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Hillary talks IT talk but doesn't walk the walk

Industry Standard

April 17, 2000
Web posted at: 9:13 a.m. EDT (1313 GMT)

(IDG) -- There was some irony in the appearance of one particular speaker at the Women of Silicon Alley Summit on Thursday in lower Manhattan. It's not that she shies from public appearances. On the contrary, she's a regular on the pages of the New York Times, which chronicles her every utterance and handshake across the state. It's just that, well, for a speaker at a technology conference, she's been awfully shy about using technology.

Hillary Clinton, U.S. Senate candidate, told hundreds of women and a smattering of men in new media that she wanted "to thank everyone for celebrating the digital revolution." But just weeks ago, she confessed to the New York Daily News that she didn't own a computer and had never surfed the Net. She reportedly wrote her book "It Takes a Village" in longhand.

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Whatever her personal habits when it comes to the Internet, in public she could not be more of a booster for the importance of high-tech education and jobs. "Just since 1997, over 1,700 new-media companies have opened up shop in New York," she said at the summit, which was sponsored by Alleycat News, a new-media trade publication based in Manhattan. "The future of this city and state is ... bound to all of you in this room," she told the snazzily dressed, cell-phone adorned throng of female schmoozers apparently not referring to the Secret Service men who stood out sorely in the crowd.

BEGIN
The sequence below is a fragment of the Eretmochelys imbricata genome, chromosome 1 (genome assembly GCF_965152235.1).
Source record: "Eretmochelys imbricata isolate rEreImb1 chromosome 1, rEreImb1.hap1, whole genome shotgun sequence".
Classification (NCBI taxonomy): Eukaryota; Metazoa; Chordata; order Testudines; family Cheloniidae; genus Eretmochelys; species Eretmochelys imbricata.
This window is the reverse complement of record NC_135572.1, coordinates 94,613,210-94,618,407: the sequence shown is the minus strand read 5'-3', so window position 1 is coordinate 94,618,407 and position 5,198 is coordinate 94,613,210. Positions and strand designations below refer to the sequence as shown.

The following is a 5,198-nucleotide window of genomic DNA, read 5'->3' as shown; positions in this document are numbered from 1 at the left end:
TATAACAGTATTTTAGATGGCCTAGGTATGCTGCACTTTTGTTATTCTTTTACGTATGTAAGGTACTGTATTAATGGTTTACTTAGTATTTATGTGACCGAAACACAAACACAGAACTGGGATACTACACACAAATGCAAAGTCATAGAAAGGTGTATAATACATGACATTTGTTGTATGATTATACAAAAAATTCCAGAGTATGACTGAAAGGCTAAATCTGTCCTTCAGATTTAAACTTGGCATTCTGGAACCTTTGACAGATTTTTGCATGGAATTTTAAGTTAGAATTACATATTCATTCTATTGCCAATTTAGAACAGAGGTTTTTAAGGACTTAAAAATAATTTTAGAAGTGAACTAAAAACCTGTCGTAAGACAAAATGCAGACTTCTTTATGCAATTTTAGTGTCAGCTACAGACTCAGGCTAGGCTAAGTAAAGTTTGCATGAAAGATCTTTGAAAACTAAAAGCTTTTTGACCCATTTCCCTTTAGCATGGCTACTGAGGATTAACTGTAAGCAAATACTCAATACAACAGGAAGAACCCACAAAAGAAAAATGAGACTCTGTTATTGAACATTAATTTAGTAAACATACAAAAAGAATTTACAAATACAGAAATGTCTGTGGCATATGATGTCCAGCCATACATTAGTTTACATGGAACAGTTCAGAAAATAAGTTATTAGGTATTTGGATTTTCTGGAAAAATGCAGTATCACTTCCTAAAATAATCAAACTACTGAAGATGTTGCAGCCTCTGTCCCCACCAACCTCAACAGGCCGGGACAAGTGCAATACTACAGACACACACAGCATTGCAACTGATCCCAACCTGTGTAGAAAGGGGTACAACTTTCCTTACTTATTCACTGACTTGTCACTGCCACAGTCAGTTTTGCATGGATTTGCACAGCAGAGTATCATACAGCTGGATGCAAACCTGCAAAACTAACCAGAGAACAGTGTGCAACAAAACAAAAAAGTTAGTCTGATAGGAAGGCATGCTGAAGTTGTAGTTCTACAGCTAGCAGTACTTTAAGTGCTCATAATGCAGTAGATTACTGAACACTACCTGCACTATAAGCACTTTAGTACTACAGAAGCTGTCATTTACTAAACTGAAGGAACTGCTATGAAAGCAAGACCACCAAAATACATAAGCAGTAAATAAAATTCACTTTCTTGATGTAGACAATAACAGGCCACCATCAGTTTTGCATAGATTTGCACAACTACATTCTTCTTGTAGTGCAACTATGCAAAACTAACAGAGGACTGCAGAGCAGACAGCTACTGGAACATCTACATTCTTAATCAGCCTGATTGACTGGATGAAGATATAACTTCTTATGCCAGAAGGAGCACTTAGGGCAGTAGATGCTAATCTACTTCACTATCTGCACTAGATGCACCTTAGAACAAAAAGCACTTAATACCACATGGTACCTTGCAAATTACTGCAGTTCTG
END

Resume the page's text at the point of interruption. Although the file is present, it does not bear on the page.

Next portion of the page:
Clinton spoke of the need to ensure that women have equal access to business funding, noting that only 4 percent of venture capital flows to companies owned by women. "I do not believe that is because our ideas are any less worthy," she said. She also called for increased federal support for business incubators in the city and state, with a specific emphasis on high tech.

She spoke like one who understood personally how hard it is to live without an Internet connection. Calling for better broadband access "in every part of the state," she spoke of the inequities of the digital divide and the need to provide both children and adults with better training and equipment. "No matter where we look, we see how important it is that we do more to bring the technology to as wide an audience as possible, beginning with our children."

Likewise, she said she was concerned that audience members get an equal shot at pursuing their Internet dreams. A key issue today is "ensuring equality in the digital age," she added. "I want to be really sure that when you're out there pitching your business, that you're on the same court as everybody else."



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